Risk of Thyroid Dysfunction Not Associated With HIV Status

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The risk for developing hyperthyroidism and hypothyroidism is not greater in individuals living with generally well-treated HIV.
The risk for developing hyperthyroidism and hypothyroidism is not greater in individuals living with generally well-treated HIV.

The prevalence of hyperthyroidism and hypothyroidism is similar in uninfected patients and those with well-treated HIV, suggesting that there is no association between thyroid dysfunction, serum thyroid-stimulating hormone (TSH) concentrations, and HIV status, according to a study published in AIDS. 

A group of investigators from Denmark conducted a longitudinal group analysis, The Copenhagen Comorbidity in HIV Infection Study (COCOMO; ClinicalTrials.gov Identifier: NCT02382822), to evaluate the association of non-AIDS morbidities in HIV-positive individuals. 

The researchers invited HIV-positive adults (n=826) and uninfected controls (n=2503) to participate in the trial. Blood samples were collected to record glycated hemoglobin values, as well as glucose and serum TSH levels. Statistical analysis was used to study the link between thyroid dysfunction and HIV as well as the link between HIV and serum TSH.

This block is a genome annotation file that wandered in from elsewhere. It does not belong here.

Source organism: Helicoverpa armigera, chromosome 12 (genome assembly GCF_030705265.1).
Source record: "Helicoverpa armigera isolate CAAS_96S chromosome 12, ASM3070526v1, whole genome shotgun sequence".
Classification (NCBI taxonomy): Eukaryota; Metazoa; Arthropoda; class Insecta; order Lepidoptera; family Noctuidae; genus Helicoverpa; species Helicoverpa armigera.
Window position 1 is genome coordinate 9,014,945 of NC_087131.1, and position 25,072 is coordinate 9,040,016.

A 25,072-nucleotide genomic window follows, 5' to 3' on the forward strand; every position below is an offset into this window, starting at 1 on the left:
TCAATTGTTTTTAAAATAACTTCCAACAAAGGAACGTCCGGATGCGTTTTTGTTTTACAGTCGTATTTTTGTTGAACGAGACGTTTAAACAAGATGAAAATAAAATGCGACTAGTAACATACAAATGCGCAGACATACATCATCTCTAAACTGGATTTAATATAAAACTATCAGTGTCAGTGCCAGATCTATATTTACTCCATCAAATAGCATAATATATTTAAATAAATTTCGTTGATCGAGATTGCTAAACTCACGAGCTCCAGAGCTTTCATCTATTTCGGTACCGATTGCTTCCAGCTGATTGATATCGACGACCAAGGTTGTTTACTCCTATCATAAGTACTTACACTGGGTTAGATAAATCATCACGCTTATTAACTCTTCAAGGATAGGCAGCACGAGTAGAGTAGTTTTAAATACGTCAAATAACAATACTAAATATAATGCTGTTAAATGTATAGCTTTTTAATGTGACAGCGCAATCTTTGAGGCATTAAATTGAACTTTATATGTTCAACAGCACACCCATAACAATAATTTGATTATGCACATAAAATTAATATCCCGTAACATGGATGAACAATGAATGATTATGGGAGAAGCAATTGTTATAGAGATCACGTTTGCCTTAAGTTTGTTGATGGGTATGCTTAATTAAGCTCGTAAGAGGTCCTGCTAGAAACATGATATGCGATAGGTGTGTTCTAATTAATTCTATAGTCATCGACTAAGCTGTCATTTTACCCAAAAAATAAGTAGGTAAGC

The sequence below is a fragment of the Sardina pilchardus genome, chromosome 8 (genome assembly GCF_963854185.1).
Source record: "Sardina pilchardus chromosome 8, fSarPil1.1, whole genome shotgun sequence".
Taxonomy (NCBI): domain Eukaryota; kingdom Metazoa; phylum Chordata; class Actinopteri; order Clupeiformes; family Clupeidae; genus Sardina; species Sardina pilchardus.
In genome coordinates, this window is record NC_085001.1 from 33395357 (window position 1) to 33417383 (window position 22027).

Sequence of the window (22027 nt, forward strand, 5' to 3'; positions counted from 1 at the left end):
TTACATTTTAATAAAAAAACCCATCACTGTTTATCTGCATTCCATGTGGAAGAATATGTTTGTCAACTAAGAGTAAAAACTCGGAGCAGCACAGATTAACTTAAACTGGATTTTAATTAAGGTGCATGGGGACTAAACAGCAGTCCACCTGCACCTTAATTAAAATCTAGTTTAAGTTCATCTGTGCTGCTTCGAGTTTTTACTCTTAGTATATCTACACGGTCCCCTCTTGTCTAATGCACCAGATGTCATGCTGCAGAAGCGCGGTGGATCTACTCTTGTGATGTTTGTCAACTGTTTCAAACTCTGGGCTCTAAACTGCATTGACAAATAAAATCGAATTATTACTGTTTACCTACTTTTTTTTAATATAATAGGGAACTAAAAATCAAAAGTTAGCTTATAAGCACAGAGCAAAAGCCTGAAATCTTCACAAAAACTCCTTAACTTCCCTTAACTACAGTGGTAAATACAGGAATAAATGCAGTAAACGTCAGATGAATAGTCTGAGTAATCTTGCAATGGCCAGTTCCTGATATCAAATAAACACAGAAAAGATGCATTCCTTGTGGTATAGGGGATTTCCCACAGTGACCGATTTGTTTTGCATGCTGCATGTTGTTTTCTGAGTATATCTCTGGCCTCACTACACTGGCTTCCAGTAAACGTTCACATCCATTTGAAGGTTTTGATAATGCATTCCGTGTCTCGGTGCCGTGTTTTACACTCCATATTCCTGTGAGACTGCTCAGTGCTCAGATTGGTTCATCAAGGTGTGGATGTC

The majority of individuals with HIV (95%) had undetectable viral replication. Of this group, 3.8% (n=31) and 0.8% (n=7) had hypothyroidism or hyperthyroidism, respectively. In the control group, 4.6% (n=114) and 0.8% (n=21) had hypothyroidism or hyperthyroidism, respectively. 

After adjusting for known risk factors, no associations were identified between HIV and hypothyroidism or hyperthyroidism (odds ratio, 0.8 and 1.1, respectively). 

“This study is the first ever to evaluate thyroid dysfunction in a large cohort of well-treated [people living with HIV] and uninfected controls in the modern [combination antiretroviral therapy] era,” the authors noted. “We found no association between HIV and thyroid dysfunction. Furthermore, HIV-related variables were not associated with hypothyroidism or hyperthyroidism. Thus, no evidence was found to support increased risk of thyroid dysfunction in well-treated [people living with HIV].”

Disclosure: This study was supported by the Novo Nordisk Foundation, the Lundbeck Foundation, The Research Council of University Hospital of Copenhagen Rigshospitalet, and Region Hovedstaden.

Reference

Harsløf M, Knudsen AD, Benfield T, Nordestgaard BG, Feldt-Rasmussen U, Nielsen SD. No evidence of increased risk of thyroid dysfunction in well-treated people living with HIV [published online July 12, 2018]. AIDS. doi: 10.1097/QAD.0000000000001954


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